This amiable pursuit of a shared interest – long-term returns – among the investors was possible because they were not corporate rivals, Sicilia said. “Why is it that HOSTPLUS, AustralianSuper, REST and HESTA can get together and invest? We’re doing it for our members. There are not the same competitive forces that exist among corporate funds managers.” Sicilia said that no agreements, such as memoranda of understanding, had been signed among funds that have discussed opportunities. “We just need each other. Otherwise it’s divide and conquer, and we lose.” He said the growth rates in frontier markets could surpass those recorded in the past as knowledge and technology became increasingly globalised. “It took the US 200 or so years to get where it is, and China might get there in 30 years, and Vietnam less. One shouldn’t underestimate the exponential rise of that curve.”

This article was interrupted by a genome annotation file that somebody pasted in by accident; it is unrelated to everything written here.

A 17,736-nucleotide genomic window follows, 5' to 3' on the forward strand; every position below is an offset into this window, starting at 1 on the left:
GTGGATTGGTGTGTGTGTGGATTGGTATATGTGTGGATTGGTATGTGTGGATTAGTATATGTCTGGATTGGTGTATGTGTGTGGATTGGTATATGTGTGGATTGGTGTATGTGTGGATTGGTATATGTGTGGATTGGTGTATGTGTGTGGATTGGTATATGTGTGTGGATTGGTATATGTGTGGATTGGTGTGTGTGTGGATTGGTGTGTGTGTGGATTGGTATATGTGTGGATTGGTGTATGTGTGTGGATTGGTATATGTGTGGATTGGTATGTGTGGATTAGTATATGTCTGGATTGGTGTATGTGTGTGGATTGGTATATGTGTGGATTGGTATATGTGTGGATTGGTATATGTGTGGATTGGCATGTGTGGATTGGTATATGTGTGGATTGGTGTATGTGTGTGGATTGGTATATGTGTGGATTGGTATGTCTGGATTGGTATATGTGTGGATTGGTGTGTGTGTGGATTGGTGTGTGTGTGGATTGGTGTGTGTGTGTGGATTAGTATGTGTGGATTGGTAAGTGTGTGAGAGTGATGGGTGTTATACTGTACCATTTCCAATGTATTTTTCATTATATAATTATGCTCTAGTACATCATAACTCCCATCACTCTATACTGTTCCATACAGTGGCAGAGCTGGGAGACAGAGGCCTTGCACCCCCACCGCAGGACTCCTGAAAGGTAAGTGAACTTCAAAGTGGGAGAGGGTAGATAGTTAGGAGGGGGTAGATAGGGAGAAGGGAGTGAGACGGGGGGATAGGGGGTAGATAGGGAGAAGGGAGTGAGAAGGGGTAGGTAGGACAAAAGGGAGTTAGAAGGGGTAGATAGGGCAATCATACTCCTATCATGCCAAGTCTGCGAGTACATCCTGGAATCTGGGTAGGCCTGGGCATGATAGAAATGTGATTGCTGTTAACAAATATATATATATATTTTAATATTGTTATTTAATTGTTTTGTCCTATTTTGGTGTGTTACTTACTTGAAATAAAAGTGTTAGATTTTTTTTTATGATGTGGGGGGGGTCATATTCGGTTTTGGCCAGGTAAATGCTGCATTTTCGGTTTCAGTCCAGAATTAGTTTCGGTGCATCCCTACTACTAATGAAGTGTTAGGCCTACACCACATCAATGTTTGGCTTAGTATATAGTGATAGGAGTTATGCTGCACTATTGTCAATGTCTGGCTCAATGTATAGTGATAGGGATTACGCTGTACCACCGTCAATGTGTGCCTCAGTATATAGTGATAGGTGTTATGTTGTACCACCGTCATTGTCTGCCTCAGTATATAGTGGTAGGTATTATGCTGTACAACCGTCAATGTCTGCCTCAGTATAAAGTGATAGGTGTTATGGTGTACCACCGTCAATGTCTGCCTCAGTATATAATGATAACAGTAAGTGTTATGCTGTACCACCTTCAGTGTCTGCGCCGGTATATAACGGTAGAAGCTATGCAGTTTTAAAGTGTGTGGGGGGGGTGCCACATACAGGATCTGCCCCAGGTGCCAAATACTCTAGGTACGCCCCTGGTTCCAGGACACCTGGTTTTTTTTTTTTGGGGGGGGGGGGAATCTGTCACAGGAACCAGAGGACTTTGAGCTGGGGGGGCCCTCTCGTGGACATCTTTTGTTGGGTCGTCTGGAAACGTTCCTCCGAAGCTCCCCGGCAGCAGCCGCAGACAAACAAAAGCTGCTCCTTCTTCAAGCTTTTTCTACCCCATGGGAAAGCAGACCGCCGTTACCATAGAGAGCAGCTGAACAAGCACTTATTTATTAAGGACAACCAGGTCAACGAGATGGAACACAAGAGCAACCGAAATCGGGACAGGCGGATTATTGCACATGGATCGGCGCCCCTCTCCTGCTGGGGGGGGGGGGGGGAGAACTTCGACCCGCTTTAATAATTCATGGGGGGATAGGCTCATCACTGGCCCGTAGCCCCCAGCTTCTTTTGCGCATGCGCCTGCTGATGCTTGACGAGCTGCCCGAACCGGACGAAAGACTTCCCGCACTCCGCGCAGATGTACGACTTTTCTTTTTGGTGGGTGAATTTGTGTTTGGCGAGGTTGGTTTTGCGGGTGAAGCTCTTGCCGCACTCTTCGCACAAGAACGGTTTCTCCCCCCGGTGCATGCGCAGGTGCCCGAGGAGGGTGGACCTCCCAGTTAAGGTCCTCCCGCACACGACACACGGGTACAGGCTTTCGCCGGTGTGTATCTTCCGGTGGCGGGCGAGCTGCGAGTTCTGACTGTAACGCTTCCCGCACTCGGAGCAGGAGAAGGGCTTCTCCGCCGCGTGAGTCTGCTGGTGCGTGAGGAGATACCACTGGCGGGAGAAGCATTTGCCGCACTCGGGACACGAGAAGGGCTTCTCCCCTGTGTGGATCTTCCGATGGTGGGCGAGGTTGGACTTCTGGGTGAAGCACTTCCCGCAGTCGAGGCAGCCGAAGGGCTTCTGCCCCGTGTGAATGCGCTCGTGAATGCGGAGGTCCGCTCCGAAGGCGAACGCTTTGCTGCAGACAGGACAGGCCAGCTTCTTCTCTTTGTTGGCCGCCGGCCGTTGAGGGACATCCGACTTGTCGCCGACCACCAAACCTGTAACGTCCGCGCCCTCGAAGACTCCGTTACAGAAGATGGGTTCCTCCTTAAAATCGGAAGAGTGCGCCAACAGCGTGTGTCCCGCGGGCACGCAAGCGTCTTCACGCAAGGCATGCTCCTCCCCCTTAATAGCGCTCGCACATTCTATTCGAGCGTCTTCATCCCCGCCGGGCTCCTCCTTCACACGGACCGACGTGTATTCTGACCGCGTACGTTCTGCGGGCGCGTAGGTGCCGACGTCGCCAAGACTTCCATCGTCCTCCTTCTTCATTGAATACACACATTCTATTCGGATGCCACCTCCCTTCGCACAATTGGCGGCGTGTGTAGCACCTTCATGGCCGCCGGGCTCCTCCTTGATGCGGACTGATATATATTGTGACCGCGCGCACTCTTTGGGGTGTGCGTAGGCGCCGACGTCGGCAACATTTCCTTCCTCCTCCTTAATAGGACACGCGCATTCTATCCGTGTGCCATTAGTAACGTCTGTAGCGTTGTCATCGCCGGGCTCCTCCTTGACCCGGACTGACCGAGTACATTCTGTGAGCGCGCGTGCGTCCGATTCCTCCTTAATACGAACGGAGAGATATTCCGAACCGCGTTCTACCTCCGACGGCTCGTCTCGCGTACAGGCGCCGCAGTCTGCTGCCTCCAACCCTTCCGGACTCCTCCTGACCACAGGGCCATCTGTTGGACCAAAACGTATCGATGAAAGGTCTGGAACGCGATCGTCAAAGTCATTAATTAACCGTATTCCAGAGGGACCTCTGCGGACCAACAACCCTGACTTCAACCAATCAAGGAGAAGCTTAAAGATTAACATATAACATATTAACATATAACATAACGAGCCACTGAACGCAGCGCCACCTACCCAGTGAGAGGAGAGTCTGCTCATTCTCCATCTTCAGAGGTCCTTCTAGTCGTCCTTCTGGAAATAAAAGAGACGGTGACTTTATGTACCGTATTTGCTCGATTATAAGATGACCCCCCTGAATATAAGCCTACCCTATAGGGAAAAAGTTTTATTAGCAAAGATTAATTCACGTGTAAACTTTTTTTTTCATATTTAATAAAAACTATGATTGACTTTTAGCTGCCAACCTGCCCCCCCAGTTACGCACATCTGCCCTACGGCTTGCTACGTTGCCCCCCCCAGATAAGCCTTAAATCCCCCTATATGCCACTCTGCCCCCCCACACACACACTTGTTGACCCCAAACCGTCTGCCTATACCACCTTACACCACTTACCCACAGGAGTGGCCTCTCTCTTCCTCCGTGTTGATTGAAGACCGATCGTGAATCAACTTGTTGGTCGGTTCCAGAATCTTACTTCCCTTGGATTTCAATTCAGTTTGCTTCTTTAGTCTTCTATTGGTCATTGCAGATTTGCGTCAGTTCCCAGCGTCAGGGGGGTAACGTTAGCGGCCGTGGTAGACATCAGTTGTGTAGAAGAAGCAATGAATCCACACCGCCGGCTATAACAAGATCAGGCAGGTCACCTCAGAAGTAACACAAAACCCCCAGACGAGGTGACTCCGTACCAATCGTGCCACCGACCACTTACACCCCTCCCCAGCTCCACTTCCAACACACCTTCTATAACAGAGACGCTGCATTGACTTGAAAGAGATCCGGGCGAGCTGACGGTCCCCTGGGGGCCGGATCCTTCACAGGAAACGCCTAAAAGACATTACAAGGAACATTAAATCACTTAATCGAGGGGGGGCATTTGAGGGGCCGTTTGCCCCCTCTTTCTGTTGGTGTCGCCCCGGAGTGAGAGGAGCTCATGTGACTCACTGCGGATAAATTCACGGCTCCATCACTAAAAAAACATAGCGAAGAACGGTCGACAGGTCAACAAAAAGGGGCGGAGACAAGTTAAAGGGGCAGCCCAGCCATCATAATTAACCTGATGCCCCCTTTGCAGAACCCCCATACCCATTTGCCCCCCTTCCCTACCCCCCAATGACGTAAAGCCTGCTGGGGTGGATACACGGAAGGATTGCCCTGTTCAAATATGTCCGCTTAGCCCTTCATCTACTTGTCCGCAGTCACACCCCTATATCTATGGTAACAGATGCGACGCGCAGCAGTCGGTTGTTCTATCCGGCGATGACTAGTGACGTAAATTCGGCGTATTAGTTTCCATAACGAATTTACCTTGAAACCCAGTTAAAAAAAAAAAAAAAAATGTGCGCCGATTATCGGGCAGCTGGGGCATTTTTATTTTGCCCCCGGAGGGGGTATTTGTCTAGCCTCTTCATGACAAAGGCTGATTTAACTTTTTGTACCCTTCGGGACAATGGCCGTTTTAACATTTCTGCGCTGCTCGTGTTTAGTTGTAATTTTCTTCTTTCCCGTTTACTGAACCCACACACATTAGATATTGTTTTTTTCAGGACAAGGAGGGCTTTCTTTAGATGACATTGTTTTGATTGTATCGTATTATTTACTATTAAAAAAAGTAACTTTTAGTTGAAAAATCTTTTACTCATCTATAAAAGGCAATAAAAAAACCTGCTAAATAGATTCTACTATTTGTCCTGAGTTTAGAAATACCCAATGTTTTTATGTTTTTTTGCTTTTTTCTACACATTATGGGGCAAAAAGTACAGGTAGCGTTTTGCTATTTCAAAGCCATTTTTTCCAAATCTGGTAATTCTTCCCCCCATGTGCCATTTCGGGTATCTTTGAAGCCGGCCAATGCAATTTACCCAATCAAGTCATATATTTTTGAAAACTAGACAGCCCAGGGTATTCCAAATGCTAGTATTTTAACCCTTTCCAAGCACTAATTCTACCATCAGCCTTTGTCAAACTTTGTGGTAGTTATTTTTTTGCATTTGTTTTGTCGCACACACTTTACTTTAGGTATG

While super funds are enacting greater disclosures and driving change around climate risk, some investment managers are still dragging the chain, according to activist lawyer David Barnden.
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Responsible investing is not about divesting companies with poor ESG ratings according to Mercer’s Kylie Willment, it’s about engaging for change and intervening by using shareholder votes if necessary.
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